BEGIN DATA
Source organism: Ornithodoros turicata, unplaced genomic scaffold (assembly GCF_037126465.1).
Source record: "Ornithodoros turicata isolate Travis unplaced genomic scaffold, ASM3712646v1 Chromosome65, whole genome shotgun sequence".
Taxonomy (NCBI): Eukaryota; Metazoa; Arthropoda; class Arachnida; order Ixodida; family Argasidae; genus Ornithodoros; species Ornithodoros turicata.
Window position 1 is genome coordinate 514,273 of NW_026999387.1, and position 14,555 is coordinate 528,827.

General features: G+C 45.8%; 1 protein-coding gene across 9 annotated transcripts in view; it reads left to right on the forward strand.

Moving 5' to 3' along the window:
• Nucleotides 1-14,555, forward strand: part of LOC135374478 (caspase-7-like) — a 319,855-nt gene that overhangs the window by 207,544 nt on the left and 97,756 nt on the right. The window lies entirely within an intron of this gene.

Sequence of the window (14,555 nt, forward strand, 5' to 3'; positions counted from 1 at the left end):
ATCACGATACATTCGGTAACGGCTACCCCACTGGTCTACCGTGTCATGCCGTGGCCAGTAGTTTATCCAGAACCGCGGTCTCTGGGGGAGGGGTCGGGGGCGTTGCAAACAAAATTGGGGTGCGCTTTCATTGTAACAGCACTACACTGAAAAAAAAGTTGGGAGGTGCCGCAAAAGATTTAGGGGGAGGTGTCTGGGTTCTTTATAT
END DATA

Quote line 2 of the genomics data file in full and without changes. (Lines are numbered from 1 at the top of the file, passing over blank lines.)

Source record: "Ornithodoros turicata isolate Travis unplaced genomic scaffold, ASM3712646v1 Chromosome65, whole genome shotgun sequence".